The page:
Boxing Snippets

When Olympic success leads to model pros

P4P king Vasyl Lomachenko. Pic: Pinterest





Avery Cameron

Quite a few boxers in history have an Olympic pedigree.

The list of Olympians-turned-professionals, in fact, includes a veritable line-up of prize fighting’s elite: Muhammad Ali, Sugar Ray Leonard, Roy Jones Jr, Evander Holyfield, Oscar De La Hoya, Floyd Mayweather Jr and Andre Ward, to name a few.

Today, an array of prize fighters have Olympic roots as well and we’ll take a look at some of the most successful ones:

Vasyl Lomachenko
Golden in both the 2008 and 2012 Olympics, Lomachenko (11-1) is one of pro boxing’s best. After a shock loss to Orlando Salido in his second professional fight, the Ukrainian has been dominant, winning 10 in a row and capturing belts in three weight classes. Lomachenko is now number 1 in ESPN’s pound for pound rankings, ahead of superstars like Canelo Alvarez and Gennady Golovkin. The Matrix will fight WBO lightweight titlist José Pedraza (25-1) in December for a chance to unify the lightweight belts.

Gennady Golovkin

Gennady Golovkin. Pic: Pinterest

After winning silver for Kazakhstan in the 2004 Olympics, Golovkin (38-1-1) steadily built a fearsome reputation as one of the sport’s pre-eminent knockout artists, with 34 out of 38 wins coming via stoppage. Along the way, Golovkin unified the middleweight belts, holding the WBA, WBC, IBF and IBO titles from 2016 to 2018. His controversial bouts against Alvarez notwithstanding, Triple G remains elite — an exciting all-out, all-action fighter.



Deontay Wilder

Deontay Wilder. Pic: Pinterest

Making his pro debut just months after settling for bronze in the 2008 Olympics, Wilder (40-0) has won 39 of his 40 bouts via stoppage. The WBC heavyweight champion since 2014, the Bronze Bomber is set to fight the undefeated Tyson Fury (27-0), who in 2015 held the unified WBA (Super), IBF, WBO, IBO, Ring magazine and lineal heavyweight titles. Should Wilder get past Fury, he and the next boxer on this list may just be a step closer to a gigantic clash of titans.

Anthony Joshua

Anthony Joshua. Pic: Pinterest

Joshua (21-0) punctuated his amateur career by winning gold in the 2012 Olympics. He turned pro in 2013 and has since established himself as one of the faces of the heavyweight division. Joshua won the IBF belt in early 2016, but it was AJ’s scintillating win over Wladimir Klitschko a year later that truly cemented his superstar status. Currently the unified heavyweight champion, Joshua’s next fight is still TBA, though fans are hoping that it will be against the winner of Wilder-Fury.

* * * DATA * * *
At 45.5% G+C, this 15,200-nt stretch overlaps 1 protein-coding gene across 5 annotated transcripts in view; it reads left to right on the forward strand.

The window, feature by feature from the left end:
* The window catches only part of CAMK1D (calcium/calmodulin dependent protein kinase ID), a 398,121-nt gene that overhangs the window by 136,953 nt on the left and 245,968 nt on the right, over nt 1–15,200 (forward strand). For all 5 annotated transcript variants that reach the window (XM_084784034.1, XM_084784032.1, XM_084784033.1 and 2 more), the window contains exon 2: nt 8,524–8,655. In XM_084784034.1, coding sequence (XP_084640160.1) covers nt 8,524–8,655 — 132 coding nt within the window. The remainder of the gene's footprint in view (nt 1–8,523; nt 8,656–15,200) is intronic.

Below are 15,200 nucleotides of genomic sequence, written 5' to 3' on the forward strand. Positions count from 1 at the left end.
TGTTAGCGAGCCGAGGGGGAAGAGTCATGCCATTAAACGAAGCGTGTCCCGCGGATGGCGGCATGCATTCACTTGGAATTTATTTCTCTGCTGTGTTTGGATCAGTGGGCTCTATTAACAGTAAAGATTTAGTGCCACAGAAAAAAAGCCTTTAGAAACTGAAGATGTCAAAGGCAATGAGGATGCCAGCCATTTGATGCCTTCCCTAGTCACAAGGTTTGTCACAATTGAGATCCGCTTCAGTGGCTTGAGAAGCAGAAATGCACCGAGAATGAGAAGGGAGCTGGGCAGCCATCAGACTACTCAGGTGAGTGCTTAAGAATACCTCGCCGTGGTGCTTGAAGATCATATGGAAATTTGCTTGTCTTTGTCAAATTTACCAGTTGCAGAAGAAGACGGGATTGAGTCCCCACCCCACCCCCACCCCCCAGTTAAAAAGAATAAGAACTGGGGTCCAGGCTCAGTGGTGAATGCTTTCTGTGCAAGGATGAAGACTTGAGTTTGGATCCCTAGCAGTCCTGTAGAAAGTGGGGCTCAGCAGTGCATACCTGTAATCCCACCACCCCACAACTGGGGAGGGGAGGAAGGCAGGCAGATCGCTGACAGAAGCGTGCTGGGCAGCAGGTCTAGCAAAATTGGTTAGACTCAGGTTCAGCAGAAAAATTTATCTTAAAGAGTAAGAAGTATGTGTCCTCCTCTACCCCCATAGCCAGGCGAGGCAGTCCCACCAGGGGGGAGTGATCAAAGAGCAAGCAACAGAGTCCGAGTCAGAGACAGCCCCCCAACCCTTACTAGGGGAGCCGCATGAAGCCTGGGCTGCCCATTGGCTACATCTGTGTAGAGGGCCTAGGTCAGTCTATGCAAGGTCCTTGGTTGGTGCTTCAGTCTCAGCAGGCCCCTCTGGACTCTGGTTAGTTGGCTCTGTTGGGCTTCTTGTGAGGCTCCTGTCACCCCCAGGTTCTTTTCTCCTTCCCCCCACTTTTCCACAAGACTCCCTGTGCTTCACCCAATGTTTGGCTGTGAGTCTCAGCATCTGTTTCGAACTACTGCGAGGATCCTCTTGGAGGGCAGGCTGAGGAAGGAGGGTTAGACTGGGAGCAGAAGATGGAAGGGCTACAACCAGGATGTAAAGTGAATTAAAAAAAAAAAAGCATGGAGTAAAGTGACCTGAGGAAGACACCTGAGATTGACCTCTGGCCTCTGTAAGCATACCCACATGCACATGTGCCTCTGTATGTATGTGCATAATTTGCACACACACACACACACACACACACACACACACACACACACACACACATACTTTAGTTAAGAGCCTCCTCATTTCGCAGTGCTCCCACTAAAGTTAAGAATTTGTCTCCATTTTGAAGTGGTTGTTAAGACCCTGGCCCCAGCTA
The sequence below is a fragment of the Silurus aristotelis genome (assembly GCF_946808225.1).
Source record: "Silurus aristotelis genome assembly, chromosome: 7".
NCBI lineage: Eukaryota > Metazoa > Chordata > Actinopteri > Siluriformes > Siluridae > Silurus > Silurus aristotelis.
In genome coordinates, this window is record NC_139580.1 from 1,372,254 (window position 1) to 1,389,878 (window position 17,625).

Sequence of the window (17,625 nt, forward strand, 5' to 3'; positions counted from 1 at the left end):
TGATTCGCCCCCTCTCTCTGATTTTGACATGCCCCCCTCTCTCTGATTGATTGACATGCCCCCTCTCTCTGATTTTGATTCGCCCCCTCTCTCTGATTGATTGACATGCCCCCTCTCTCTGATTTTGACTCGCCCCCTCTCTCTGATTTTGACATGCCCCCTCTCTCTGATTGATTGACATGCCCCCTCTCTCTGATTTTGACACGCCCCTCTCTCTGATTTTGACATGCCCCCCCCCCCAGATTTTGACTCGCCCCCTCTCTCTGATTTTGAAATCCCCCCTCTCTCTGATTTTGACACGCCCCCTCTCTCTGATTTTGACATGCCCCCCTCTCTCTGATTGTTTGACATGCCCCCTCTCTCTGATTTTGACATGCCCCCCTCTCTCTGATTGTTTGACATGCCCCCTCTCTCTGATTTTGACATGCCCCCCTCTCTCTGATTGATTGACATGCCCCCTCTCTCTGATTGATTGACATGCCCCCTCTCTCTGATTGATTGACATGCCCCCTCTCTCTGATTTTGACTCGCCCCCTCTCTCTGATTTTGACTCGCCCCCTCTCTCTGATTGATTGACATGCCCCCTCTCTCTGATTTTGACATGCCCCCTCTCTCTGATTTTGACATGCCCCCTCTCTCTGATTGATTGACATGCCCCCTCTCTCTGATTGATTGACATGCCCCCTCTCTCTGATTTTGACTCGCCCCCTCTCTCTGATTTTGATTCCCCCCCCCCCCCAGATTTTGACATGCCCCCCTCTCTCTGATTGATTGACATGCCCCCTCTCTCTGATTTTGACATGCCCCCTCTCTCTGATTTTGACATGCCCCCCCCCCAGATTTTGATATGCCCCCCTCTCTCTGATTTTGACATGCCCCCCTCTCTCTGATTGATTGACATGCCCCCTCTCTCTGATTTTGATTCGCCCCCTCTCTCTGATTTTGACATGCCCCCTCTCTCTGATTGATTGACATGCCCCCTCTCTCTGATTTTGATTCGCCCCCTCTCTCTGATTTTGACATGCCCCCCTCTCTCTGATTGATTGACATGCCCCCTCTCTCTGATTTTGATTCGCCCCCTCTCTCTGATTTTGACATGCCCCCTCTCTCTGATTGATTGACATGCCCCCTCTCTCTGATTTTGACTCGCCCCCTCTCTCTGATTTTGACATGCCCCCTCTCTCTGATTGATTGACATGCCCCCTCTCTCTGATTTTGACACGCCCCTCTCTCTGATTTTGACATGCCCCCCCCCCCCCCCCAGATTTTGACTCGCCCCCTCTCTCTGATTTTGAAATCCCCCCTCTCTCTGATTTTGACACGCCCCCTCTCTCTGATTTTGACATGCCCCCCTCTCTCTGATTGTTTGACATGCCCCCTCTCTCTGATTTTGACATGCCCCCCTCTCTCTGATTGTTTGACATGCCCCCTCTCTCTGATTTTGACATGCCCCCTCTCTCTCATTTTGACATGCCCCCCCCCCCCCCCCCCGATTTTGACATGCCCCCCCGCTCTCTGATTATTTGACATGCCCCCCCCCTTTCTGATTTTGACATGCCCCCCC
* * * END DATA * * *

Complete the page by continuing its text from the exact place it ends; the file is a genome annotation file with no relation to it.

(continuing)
Claressa Shields

Claressa Shields. Pic: Pinterest

Shields is an Olympic double champion, having won gold in London (2012) and in Rio (2016). Since then, Shields has roared out of the gates as a pro, winning all six of her fights and capturing world titles in two divisions — super-middleweight and middleweight. T-Rex was schedule to face fellow titleholder Christina Hammer (22-0) in November to decide the middleweight division’s undisputed champion, but the mega-fight has been cancelled. The Detroit News reports that the unbeaten Hammer has an undisclosed medical condition, forcing Shields’ camp to look elsewhere.

Nicola Adams

Nicola Adams. Pic: Pinterest

Like Shields, Adams won gold in both the 2012 and 2016 Olympics. Her Olympic success, along with her outstanding amateur career, did not go unnoticed; she was hailed by Coral as one of Britain’s most iconic female athletes since 2000 and awarded an OBE by the Queen in 2013. Babyface has continued to find boxing success as a pro, racing to a 5-0 start. In her last fight, Adams beat Mexico’s Isabel Millan to win the vacant WBO female interim flyweight title. Next in line for The Lioness is a possible shot at the full belt, currently held by Arely Mucino, also of Mexico.

Golden Gloves comment:
Lomachenko, Triple G, Wilder, Joshua, Adams and Shields are arguably prize-fighting’s elite today and they certainly deserve all the acclaim and accolades that have come their way.

Ultimately, our vision here at Golden Gloves is to see fighters from our stable become part of boxing’s upper echelons, where The Matrix and company reside.

To that end, we have some fighters with exceptional amateur backgrounds who we believe will get their turn in the spotlight, like precocious junior-lightweight and Sebastiaan Rothmann-trained Jabulani Makhense. He is currently unbeaten and, unsurprisingly, has caught the eye of Golden Gloves’ Rodney Berman.

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